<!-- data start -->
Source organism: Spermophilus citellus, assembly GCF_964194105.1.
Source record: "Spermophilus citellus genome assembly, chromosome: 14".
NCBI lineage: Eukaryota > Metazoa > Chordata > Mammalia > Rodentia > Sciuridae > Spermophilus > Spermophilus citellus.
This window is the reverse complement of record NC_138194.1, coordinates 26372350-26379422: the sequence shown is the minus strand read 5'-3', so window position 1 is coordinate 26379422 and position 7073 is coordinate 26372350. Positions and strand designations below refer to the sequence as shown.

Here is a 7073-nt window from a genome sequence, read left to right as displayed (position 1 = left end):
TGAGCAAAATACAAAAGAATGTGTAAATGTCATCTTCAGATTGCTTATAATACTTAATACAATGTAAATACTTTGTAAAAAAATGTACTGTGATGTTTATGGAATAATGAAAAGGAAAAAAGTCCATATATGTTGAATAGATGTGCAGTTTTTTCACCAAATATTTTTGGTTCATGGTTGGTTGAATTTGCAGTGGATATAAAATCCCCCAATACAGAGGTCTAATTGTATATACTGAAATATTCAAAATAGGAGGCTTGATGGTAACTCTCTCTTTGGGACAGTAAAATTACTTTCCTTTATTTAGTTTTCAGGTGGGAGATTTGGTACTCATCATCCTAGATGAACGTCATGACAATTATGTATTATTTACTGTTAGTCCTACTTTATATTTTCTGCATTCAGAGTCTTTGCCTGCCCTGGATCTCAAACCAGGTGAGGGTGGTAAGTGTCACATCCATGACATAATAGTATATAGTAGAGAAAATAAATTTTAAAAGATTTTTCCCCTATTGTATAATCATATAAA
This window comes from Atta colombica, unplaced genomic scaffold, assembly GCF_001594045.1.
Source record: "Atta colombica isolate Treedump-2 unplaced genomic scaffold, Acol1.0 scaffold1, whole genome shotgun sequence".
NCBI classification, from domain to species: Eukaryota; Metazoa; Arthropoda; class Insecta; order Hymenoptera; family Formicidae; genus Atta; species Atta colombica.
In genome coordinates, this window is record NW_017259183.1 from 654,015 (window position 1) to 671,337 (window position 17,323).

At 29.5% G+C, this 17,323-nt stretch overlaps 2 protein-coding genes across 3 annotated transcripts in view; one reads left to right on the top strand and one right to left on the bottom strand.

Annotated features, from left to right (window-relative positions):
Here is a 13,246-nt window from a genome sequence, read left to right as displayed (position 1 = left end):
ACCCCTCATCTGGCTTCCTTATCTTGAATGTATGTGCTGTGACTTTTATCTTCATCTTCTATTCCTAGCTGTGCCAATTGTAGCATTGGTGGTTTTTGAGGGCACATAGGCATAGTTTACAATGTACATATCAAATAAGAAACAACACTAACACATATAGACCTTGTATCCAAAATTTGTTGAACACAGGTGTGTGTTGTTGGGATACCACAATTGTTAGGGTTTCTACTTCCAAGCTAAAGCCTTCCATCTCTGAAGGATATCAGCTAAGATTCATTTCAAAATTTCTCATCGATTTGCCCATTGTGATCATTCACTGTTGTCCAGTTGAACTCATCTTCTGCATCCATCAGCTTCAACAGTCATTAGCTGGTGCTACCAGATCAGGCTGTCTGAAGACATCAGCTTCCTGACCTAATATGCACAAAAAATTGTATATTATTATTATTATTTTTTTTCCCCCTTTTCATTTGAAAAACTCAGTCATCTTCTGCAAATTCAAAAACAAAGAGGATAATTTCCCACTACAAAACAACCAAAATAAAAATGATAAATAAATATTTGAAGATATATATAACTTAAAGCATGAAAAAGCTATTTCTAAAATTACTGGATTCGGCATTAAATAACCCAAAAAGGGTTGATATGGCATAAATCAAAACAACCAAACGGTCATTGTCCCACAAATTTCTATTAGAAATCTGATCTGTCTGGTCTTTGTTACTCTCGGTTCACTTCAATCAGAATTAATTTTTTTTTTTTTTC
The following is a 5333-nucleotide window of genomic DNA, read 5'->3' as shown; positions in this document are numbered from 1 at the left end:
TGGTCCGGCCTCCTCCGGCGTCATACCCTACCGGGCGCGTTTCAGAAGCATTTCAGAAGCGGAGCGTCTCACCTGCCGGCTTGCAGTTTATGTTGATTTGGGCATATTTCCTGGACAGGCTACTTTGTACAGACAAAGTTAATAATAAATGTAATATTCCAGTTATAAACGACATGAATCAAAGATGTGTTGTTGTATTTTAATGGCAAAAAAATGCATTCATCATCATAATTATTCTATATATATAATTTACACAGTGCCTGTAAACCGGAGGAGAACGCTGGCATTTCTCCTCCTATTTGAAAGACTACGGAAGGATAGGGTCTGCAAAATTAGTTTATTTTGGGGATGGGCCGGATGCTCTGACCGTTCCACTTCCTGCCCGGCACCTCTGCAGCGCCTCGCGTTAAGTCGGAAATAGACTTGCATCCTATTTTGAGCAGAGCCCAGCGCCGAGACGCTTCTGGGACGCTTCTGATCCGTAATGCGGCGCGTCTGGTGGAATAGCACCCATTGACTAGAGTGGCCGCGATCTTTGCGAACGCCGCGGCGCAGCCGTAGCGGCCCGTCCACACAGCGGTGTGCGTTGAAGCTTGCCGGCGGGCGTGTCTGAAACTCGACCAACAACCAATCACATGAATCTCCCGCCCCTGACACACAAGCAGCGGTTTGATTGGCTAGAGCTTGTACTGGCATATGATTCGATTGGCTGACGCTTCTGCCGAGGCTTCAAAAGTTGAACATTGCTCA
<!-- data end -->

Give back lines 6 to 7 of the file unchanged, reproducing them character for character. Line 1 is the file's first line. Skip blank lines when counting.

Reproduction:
TGAGCAAAATACAAAAGAATGTGTAAATGTCATCTTCAGATTGCTTATAATACTTAATACAATGTAAATACTTTGTAAAAAAATGTACTGTGATGTTTATGGAATAATGAAAAGGAAAAAAGTCCATATATGTTGAATAGATGTGCAGTTTTTTCACCAAATATTTTTGGTTCATGGTTGGTTGAATTTGCAGTGGATATAAAATCCCCCAATACAGAGGTCTAATTGTATATACTGAAATATTCAAAATAGGAGGCTTGATGGTAACTCTCTCTTTGGGACAGTAAAATTACTTTCCTTTATTTAGTTTTCAGGTGGGAGATTTGGTACTCATCATCCTAGATGAACGTCATGACAATTATGTATTATTTACTGTTAGTCCTACTTTATATTTTCTGCATTCAGAGTCTTTGCCTGCCCTGGATCTCAAACCAGGTGAGGGTGGTAAGTGTCACATCCATGACATAATAGTATATAGTAGAGAAAATAAATTTTAAAAGATTTTTCCCCTATTGTATAATCATATAAA
This window comes from Atta colombica, unplaced genomic scaffold, assembly GCF_001594045.1.